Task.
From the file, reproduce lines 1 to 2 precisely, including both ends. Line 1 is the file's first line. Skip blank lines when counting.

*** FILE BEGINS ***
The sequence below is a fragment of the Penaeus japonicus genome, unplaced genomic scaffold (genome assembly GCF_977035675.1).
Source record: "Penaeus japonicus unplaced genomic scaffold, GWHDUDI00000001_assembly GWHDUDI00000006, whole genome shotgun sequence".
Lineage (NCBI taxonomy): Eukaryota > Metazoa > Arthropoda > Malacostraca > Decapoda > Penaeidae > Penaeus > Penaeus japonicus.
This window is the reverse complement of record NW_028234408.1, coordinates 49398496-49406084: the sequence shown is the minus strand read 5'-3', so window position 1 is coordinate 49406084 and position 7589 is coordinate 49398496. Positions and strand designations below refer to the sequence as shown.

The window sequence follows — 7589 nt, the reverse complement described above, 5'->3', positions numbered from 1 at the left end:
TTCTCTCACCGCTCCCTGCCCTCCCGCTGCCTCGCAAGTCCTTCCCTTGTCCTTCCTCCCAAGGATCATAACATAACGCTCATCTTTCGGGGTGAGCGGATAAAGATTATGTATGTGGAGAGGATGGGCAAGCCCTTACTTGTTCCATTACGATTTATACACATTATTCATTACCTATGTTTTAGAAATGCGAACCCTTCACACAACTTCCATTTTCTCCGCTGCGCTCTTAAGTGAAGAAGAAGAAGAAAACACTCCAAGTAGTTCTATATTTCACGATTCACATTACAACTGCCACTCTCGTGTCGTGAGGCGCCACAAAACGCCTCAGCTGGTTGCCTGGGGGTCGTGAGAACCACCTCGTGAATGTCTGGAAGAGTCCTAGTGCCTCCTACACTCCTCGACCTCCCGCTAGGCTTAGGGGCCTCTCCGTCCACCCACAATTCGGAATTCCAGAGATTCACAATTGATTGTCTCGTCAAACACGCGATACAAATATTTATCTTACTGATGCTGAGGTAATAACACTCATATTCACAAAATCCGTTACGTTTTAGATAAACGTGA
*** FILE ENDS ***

The sequence below is a fragment of the Penaeus japonicus genome, unplaced genomic scaffold (genome assembly GCF_977035675.1).
Source record: "Penaeus japonicus unplaced genomic scaffold, GWHDUDI00000001_assembly GWHDUDI00000006, whole genome shotgun sequence".